This tutorial is about getting started with 2D Skeletal Animations in Unity. By the end of it, we will have a fully rigged character – ready and prepared for animation.
Before we can start rigging, we would need to add two packages to our unity project.
Go to Window -> Package Manager and install the 2D animation package and the 2D PSD importer.
We can use two different formats for the character’s sprite: a PNG sprite–sheet or a PSB file.
When using the PNG format, we must separate the body parts and make sure no part covers another.
The second format we can use is the PSB file.
The PSB file is a large document format that supports all of the Photoshop features, including layers, effects, and filters. We create our character with the PSB file without separating the body parts as we would need if we worked with a PNG file. The PSB file contains each body part at a different layer.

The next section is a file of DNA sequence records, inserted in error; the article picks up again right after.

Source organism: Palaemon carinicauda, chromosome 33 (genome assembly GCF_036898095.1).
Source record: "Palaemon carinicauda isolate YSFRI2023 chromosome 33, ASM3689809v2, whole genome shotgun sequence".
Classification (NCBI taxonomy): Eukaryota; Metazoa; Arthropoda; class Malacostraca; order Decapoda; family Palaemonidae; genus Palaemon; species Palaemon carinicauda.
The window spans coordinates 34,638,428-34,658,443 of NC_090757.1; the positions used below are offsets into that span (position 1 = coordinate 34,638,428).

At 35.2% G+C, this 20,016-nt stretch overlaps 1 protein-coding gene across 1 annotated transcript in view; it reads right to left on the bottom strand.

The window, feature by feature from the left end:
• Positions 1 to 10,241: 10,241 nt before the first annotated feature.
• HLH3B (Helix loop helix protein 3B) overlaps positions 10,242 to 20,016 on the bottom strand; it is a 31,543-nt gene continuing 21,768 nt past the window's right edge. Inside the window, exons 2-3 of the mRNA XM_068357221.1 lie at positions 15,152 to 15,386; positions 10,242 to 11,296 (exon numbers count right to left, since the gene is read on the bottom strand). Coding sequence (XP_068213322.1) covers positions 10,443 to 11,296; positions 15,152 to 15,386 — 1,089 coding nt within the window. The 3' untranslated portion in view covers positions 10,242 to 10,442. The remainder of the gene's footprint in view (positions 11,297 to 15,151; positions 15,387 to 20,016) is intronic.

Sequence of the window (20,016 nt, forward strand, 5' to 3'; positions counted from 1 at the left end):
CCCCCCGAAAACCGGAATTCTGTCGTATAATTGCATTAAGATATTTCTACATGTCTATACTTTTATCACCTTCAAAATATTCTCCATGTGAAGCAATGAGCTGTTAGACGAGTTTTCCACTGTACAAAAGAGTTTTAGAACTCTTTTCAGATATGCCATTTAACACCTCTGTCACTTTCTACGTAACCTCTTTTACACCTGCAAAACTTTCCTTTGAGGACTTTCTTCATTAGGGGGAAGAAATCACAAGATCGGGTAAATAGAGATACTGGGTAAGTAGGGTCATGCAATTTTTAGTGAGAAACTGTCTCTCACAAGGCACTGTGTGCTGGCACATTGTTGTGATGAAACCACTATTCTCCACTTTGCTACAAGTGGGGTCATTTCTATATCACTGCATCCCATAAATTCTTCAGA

You can create this file using Adobe Photoshop, going to save as and selecting the PSB format. The process of creating bones is similar for both methods. In this tutorial, I will work with the PSB format.
Once we place our file in the project, you can see how it automatically separates the layers and creates a sprite sheet.
We open the Sprite Editor from the Inspector and change to the skinning editor. We can view the constructed character or view the sprite–sheet version by switching to the sprite-sheet mode.
We draw bones over our character by selecting Create Bone and click to place a bone. By clicking once and moving our mouse, we can control the bone’s lengths and engle. A second click will complete the current bone and begin creating the next one. And with a right-click, we end the bones’ chain.